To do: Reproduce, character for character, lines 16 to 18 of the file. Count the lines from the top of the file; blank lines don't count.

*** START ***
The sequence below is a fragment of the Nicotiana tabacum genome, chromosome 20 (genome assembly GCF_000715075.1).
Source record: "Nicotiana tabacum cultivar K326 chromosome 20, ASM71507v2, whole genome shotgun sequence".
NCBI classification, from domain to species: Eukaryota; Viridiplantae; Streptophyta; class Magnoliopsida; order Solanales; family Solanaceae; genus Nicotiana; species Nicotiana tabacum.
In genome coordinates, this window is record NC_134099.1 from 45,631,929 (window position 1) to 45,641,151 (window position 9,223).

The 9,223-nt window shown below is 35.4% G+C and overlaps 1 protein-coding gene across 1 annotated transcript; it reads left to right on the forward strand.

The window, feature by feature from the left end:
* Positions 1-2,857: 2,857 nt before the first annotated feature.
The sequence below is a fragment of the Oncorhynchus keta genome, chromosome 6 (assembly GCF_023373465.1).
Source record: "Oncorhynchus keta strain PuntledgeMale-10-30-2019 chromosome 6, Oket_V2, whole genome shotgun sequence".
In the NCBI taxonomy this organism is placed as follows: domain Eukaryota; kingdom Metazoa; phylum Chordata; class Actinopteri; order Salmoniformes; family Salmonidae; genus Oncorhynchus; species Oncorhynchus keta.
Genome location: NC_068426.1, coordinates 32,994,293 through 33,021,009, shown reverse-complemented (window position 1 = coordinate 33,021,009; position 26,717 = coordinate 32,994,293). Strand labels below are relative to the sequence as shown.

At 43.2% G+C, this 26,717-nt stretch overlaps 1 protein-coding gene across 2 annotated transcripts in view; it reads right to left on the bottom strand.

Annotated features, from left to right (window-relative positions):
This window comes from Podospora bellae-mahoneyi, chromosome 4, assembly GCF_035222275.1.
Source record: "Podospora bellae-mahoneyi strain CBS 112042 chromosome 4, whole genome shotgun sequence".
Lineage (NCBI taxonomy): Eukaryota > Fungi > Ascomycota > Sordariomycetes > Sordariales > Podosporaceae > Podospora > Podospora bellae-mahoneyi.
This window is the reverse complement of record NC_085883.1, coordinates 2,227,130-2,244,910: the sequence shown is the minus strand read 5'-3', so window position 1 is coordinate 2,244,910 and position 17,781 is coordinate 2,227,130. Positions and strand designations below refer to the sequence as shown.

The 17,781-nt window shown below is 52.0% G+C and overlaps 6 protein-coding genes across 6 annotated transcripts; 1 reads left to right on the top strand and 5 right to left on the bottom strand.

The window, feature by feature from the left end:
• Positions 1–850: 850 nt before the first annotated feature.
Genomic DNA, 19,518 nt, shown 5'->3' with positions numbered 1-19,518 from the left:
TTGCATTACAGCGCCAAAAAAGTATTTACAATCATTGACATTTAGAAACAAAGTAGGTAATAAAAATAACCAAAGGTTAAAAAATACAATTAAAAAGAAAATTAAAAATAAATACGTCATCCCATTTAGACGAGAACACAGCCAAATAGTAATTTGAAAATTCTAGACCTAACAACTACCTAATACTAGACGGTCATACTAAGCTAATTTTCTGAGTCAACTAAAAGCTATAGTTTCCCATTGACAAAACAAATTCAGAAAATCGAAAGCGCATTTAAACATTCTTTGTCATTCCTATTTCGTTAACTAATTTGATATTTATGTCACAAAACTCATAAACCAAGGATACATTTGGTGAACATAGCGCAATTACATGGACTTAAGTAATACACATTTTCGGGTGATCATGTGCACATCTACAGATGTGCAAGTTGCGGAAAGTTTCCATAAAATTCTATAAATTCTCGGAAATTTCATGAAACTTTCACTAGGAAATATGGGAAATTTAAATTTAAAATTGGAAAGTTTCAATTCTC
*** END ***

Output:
Lineage (NCBI taxonomy): Eukaryota > Fungi > Ascomycota > Sordariomycetes > Sordariales > Podosporaceae > Podospora > Podospora bellae-mahoneyi.
This window is the reverse complement of record NC_085883.1, coordinates 2,227,130-2,244,910: the sequence shown is the minus strand read 5'-3', so window position 1 is coordinate 2,244,910 and position 17,781 is coordinate 2,227,130. Positions and strand designations below refer to the sequence as shown.

The 17,781-nt window shown below is 52.0% G+C and overlaps 6 protein-coding genes across 6 annotated transcripts; 1 reads left to right on the top strand and 5 right to left on the bottom strand.